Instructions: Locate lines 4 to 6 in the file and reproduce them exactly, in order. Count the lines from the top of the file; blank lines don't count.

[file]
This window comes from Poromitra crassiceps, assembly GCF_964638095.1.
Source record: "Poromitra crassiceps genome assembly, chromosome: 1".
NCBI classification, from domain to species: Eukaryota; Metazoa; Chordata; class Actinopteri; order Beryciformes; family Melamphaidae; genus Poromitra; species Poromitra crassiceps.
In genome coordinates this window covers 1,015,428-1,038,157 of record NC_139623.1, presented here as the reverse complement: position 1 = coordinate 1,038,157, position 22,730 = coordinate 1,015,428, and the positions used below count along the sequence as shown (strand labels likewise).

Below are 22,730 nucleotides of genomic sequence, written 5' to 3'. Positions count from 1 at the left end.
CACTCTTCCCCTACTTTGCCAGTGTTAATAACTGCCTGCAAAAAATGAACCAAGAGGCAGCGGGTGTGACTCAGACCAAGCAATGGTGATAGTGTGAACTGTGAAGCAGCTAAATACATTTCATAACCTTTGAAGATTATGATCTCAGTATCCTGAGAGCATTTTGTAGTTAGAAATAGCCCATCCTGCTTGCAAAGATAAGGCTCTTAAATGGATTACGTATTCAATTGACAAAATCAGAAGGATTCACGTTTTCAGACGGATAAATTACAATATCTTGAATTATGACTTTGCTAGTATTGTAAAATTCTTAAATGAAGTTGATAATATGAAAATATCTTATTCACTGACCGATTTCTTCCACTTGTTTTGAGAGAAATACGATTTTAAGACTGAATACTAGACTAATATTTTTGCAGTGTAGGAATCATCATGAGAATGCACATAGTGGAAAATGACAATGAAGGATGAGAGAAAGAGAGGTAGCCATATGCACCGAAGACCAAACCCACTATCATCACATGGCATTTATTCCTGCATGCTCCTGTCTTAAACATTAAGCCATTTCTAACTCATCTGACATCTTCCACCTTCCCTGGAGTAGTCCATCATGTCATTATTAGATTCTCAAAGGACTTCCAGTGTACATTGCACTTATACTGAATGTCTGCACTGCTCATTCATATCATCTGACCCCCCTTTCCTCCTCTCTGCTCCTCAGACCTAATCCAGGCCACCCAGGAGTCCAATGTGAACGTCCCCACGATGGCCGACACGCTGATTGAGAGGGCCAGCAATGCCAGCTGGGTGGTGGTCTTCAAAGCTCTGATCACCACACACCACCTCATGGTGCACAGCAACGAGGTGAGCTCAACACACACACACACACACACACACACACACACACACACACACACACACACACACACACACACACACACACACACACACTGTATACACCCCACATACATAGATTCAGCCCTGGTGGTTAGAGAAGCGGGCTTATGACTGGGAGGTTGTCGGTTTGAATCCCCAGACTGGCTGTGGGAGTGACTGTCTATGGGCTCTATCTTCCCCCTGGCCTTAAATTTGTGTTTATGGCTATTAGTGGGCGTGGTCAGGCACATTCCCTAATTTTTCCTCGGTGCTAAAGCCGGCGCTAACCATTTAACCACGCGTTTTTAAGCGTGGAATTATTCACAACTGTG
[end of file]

In genome coordinates this window covers 1,015,428-1,038,157 of record NC_139623.1, presented here as the reverse complement: position 1 = coordinate 1,038,157, position 22,730 = coordinate 1,015,428, and the positions used below count along the sequence as shown (strand labels likewise).

Below are 22,730 nucleotides of genomic sequence, written 5' to 3'. Positions count from 1 at the left end.
CACTCTTCCCCTACTTTGCCAGTGTTAATAACTGCCTGCAAAAAATGAACCAAGAGGCAGCGGGTGTGACTCAGACCAAGCAATGGTGATAGTGTGAACTGTGAAGCAGCTAAATACATTTCATAACCTTTGAAGATTATGATCTCAGTATCCTGAGAGCATTTTGTAGTTAGAAATAGCCCATCCTGCTTGCAAAGATAAGGCTCTTAAATGGATTACGTATTCAATTGACAAAATCAGAAGGATTCACGTTTTCAGACGGATAAATTACAATATCTTGAATTATGACTTTGCTAGTATTGTAAAATTCTTAAATGAAGTTGATAATATGAAAATATCTTATTCACTGACCGATTTCTTCCACTTGTTTTGAGAGAAATACGATTTTAAGACTGAATACTAGACTAATATTTTTGCAGTGTAGGAATCATCATGAGAATGCACATAGTGGAAAATGACAATGAAGGATGAGAGAAAGAGAGGTAGCCATATGCACCGAAGACCAAACCCACTATCATCACATGGCATTTATTCCTGCATGCTCCTGTCTTAAACATTAAGCCATTTCTAACTCATCTGACATCTTCCACCTTCCCTGGAGTAGTCCATCATGTCATTATTAGATTCTCAAAGGACTTCCAGTGTACATTGCACTTATACTGAATGTCTGCACTGCTCATTCATATCATCTGACCCCCCTTTCCTCCTCTCTGCTCCTCAGACCTAATCCAGGCCACCCAGGAGTCCAATGTGAACGTCCCCACGATGGCCGACACGCTGATTGAGAGGGCCAGCAATGCCAGCTGGGTGGTGGTCTTCAAAGCTCTGATCACCACACACCACCTCATGGTGCACAGCAACGAGGTGAGCTCAACACACACACACACACACACACACACACACACACACACACACACACACACACACACACACACACACACACACACACACTGTATACACCCCACATACATAGATTCAGCCCTGGTGGTTAGAGAAGCGGGCTTATGACTGGGAGGTTGTCGGTTTGAATCCCCAGACTGGCTGTGGGAGTGACTGTCTATGGGCTCTATCTTCCCCCTGGCCTTAAATTTGTGTTTATGGCTATTAGTGGGCGTGGTCAGGCACATTCCCTAATTTTTCCTCGGTGCTAAAGCCGGCGCTAACCATTTAACCACGCGTTTTTAAGCGTGGAATTATTCACAACTGTG